Go ndeontar suim ná raghaidh thar £94,800 chun slánuithe na suime is gá chun íoctha an Mhuirir a thiocfidh chun bheith iníoctha i rith na bliana dar críoch an 31adh lá de Mhárta, 1927, chun Deontaisí i gCabhair do Chostaisí Fúndúireachtaí Príomh-Scoile, maraon le Deontaisí fén Irish Universities Act, 1908, agus fén Act Talmhan, 1923.
That a sum not exceeding £94,800 be granted to complete the sum necessary to defray the Charge which will come in course of payment during the year ending on the 31st day of March, 1927, for Grants in Aid of the Expenses of University Institutions, including Grants under the Irish Universities Act, 1908, and the Land Act, 1923.
Deputies will notice, as regards sub-head A, that there is no change. The statutory grants are, for the present, included as they have been in the past. In regard to sub-head B, "Additional Grants," there is set down for University College, Dublin, a sum of £34,000, but that only represents part of the year's provision. The transfer of the functions of the College of Science to University College, Dublin, will not actually take place until 1st October, or thereabouts. There is a partial provision to the College of Science under its own heading and there is a partial provision here. The annual sum represented by the £34,000 is £50,000, which is made up of the two parts. We dissected the expenditure that fell under the heading of the College of Science, and we found that the non-agricultural part of the College of Science cost, annually, £32,000, so that that sum goes to University College, Dublin.
Heretofore, between additional grants of a recurrent character and what was called a non-recurrent grant, though it recurred several times, £20,000 went to University College, Dublin. That is a total of £52,000, but we are actually reducing that sum to £50,000. That means that University College, Dublin, including the College of Science, for the future, will get an annual sum less by £2,000 than what has been paid for the work of the two institutions in the past. On the other hand, we are giving to University College a lump sum of £25,000 to pay off the debt which arose out of the fact that building prices went up during the war and a heavy overdraft remained and interest charged accrued. We will not, however, lose the whole of the £25,000 because, under the provisions of the Bill which was introduced to-day, certain houses which were bought by the Senate of the University will be sold and the proceeds of the sale will revert to the Exchequer. We are estimating that in that way we will get a sum of £10,000, so that there will be a net advance under this, so far as Dublin is concerned, of something like £15,000, and there is a reduction in the annual grant of £2,000, when we take the College of Science and University College, Dublin, together.
By reason of the amalgamation it will be possible for the institution to effect some savings at once and effect further savings as vacancies occur and as a certain amount of duplication can be eliminated at no cost to the State a certain substantial sum will ultimately accrue to the University for the development of its work. In regard to University College, Cork, there is an increase, as compared with last year, of £8,000. University College, Cork, since the value of money has fallen so sharply, has not been able to carry on on the sums it was receiving from the State. It is a college, of course, which has developed substantially since the original endowment was fixed. It had, originally, £20,000, and it was given, in recent years, £12,000 additional, or a total sum of £32,000. It has not been possible for the College to carry on on that sum and, as a matter of fact, there was a deficit last year of over £4,000.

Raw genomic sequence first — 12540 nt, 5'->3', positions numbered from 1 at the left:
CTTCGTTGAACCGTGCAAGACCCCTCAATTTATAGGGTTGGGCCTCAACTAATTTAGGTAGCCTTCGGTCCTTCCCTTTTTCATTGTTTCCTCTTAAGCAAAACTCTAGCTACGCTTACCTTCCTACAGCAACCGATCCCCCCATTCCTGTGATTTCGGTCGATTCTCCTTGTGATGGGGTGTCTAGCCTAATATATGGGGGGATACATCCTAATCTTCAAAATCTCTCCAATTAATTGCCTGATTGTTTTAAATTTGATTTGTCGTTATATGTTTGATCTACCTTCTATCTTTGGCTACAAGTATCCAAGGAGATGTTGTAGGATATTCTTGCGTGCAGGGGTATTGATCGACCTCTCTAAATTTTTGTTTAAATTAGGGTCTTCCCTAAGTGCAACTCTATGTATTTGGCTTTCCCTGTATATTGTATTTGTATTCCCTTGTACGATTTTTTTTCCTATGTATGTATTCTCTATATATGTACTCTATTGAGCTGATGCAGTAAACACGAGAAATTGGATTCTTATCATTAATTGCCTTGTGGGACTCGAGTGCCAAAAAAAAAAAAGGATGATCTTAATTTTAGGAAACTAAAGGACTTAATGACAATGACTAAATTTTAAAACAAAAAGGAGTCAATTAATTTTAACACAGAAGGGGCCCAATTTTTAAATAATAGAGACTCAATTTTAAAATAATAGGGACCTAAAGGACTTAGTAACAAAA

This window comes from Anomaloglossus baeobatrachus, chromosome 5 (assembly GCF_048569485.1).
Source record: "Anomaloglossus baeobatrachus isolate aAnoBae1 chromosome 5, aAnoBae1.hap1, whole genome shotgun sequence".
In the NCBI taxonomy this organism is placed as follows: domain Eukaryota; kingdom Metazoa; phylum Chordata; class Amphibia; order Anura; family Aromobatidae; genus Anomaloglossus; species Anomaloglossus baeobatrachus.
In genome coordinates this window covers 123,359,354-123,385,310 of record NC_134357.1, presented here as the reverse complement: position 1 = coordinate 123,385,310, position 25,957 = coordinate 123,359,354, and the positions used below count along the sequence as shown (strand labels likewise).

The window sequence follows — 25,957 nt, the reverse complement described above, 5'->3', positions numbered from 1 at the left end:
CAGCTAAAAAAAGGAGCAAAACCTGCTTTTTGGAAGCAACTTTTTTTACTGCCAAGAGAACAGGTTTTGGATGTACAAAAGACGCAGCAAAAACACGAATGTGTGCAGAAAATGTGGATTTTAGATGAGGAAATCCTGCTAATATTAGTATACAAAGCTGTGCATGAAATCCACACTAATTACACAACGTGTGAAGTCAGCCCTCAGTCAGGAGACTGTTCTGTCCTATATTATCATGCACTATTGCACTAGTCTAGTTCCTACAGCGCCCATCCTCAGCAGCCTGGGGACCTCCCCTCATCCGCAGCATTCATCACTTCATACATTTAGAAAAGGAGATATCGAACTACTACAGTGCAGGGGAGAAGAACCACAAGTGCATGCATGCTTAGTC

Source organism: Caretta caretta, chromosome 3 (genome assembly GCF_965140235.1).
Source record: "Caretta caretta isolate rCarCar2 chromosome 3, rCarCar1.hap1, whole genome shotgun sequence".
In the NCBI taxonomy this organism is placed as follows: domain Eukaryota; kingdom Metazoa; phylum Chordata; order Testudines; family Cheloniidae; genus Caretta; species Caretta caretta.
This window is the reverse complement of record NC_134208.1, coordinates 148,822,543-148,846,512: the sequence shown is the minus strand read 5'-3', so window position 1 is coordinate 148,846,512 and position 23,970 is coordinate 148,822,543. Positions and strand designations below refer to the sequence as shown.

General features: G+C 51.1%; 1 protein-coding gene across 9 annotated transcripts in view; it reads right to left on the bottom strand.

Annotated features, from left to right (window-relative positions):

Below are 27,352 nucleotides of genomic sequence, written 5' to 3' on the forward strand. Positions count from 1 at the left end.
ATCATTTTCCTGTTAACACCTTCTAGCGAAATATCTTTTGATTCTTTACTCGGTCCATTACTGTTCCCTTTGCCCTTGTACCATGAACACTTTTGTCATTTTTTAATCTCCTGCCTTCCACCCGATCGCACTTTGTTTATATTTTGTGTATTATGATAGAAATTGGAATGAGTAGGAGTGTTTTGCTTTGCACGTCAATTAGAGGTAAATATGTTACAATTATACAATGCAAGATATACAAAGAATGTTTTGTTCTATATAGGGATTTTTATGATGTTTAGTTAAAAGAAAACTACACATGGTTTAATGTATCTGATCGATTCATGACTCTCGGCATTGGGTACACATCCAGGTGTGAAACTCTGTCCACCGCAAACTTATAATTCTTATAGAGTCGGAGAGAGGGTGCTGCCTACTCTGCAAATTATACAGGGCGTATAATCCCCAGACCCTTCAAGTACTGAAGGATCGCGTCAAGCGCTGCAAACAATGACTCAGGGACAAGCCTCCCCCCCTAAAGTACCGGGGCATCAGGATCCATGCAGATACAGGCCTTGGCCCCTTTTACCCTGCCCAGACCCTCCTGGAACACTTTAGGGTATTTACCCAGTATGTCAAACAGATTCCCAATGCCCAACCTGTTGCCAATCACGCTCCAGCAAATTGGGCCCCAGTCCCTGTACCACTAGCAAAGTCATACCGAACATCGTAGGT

Owing to the great increase in the cost of living, the staff had to be given bonuses and the non-salaried staff had very substantial increases in their wages, so that the general costs have gone up, with the result that within the last three years or so the college in Cork accumulated a debt of about £15,000, which we propose to wipe out. That does not represent the entire debt due by the college in Cork. There is another substantial sum due which arose out of the purchase of playing fields, but our view is that the college itself should find a means of wiping off that debt. Actually, it requires an increase of something like £5,000 in order to enable the Cork college to pay its way and carry on without being obliged to fall into debt. There were necessary developments in the work there which required additional sums. Owing to the general State policy with regard to the teaching of Irish and the increased use of the national language, it was necessary that the college should make certain additional provisions for the teaching of Irish and for the teaching of subjects through the medium of Irish, so that the teachers going out, either to primary or secondary schools, should have a command and control of the language which would not be obtained by the mere teaching of Irish, but which necessitated a certain amount of education through Irish. That necessitated an addition of £1,500 or £2,000 to the sum by which it was necessary to increase the annual grant. An additional £1,500 or £2,000 was given for the general purposes of the college and to enable it to develop its work as it was found necessary to do so.
The colleges in Dublin and Cork have agreed that they will make no further application to the State for increased moneys for a period of at least five years and that they will definitely carry on their work without piling up debts which they might look to the State to liquidate at a later date. I feel this increase is an increase which is not excessive. It is an increase which was due, having regard to the development of the colleges, the increase in the number of students, the fall in the value of money, and the consequently increased charges upon the institutions.